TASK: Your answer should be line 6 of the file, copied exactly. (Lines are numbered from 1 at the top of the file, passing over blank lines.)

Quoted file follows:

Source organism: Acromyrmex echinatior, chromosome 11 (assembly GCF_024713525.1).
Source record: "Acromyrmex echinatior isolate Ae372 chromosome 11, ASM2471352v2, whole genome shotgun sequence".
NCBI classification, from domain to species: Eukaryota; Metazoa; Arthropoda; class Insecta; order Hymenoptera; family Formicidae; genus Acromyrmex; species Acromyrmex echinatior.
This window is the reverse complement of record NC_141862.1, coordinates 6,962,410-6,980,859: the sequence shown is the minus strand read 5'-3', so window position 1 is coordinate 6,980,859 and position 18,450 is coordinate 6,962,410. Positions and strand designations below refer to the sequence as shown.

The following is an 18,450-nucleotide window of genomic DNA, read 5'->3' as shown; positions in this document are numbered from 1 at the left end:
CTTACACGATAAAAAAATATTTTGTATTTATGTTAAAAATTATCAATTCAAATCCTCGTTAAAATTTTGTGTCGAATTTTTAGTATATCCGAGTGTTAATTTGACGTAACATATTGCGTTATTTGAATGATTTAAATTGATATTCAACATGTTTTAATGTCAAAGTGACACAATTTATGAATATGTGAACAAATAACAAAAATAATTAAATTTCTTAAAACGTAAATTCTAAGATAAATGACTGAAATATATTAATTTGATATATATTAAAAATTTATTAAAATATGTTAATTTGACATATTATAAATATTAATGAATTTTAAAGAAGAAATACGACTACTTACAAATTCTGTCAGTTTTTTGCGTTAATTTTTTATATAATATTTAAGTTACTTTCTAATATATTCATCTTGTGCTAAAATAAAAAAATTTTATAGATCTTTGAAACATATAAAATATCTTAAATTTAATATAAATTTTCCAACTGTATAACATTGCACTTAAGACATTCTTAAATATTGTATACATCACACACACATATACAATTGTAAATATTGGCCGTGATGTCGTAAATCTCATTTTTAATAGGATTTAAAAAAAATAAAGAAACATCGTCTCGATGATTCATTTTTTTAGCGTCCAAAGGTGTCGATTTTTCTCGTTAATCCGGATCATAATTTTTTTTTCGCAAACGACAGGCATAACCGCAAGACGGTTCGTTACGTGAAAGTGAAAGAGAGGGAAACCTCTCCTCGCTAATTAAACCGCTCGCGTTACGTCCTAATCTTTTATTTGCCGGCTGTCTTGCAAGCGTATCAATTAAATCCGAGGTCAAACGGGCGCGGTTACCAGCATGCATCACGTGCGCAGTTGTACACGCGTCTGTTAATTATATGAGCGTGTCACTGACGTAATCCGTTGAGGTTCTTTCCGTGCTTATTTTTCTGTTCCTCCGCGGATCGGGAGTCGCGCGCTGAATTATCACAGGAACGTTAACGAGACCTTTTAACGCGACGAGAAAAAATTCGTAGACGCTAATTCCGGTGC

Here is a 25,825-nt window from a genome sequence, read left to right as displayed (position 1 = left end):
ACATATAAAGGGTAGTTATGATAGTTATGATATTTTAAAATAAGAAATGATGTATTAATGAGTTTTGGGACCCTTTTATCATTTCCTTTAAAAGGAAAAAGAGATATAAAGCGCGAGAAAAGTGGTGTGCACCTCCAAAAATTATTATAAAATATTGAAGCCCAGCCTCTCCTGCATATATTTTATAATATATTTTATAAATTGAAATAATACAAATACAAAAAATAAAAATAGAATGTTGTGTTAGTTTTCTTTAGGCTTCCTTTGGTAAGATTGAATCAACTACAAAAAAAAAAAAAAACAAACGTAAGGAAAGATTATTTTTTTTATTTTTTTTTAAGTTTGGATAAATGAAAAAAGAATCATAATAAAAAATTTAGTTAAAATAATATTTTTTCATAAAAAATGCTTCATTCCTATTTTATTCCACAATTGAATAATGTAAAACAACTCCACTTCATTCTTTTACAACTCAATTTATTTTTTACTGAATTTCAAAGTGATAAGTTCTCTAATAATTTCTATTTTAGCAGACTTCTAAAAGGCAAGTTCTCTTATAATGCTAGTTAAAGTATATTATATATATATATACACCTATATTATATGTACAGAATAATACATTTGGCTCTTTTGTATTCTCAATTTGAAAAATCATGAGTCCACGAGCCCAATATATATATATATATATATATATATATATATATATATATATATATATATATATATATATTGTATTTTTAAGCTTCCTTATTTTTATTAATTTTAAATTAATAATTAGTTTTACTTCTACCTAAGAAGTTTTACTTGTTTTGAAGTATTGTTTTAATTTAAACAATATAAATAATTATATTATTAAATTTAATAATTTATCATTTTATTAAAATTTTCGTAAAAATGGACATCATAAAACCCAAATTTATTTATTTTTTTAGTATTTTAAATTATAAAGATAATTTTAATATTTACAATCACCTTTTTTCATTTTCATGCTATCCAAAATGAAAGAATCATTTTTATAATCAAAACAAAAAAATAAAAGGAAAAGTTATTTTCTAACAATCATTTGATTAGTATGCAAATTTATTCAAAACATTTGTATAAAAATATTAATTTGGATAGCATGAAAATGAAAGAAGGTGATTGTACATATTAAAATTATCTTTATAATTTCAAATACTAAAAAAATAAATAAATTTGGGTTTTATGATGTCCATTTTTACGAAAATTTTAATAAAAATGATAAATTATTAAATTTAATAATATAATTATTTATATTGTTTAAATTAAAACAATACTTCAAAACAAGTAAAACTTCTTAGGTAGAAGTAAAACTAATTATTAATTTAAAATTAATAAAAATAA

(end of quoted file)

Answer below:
CTTACACGATAAAAAAATATTTTGTATTTATGTTAAAAATTATCAATTCAAATCCTCGTTAAAATTTTGTGTCGAATTTTTAGTATATCCGAGTGTTAATTTGACGTAACATATTGCGTTATTTGAATGATTTAAATTGATATTCAACATGTTTTAATGTCAAAGTGACACAATTTATGAATATGTGAACAAATAACAAAAATAATTAAATTTCTTAAAACGTAAATTCTAAGATAAATGACTGAAATATATTAATTTGATATATATTAAAAATTTATTAAAATATGTTAATTTGACATATTATAAATATTAATGAATTTTAAAGAAGAAATACGACTACTTACAAATTCTGTCAGTTTTTTGCGTTAATTTTTTATATAATATTTAAGTTACTTTCTAATATATTCATCTTGTGCTAAAATAAAAAAATTTTATAGATCTTTGAAACATATAAAATATCTTAAATTTAATATAAATTTTCCAACTGTATAACATTGCACTTAAGACATTCTTAAATATTGTATACATCACACACACATATACAATTGTAAATATTGGCCGTGATGTCGTAAATCTCATTTTTAATAGGATTTAAAAAAAATAAAGAAACATCGTCTCGATGATTCATTTTTTTAGCGTCCAAAGGTGTCGATTTTTCTCGTTAATCCGGATCATAATTTTTTTTTCGCAAACGACAGGCATAACCGCAAGACGGTTCGTTACGTGAAAGTGAAAGAGAGGGAAACCTCTCCTCGCTAATTAAACCGCTCGCGTTACGTCCTAATCTTTTATTTGCCGGCTGTCTTGCAAGCGTATCAATTAAATCCGAGGTCAAACGGGCGCGGTTACCAGCATGCATCACGTGCGCAGTTGTACACGCGTCTGTTAATTATATGAGCGTGTCACTGACGTAATCCGTTGAGGTTCTTTCCGTGCTTATTTTTCTGTTCCTCCGCGGATCGGGAGTCGCGCGCTGAATTATCACAGGAACGTTAACGAGACCTTTTAACGCGACGAGAAAAAATTCGTAGACGCTAATTCCGGTGC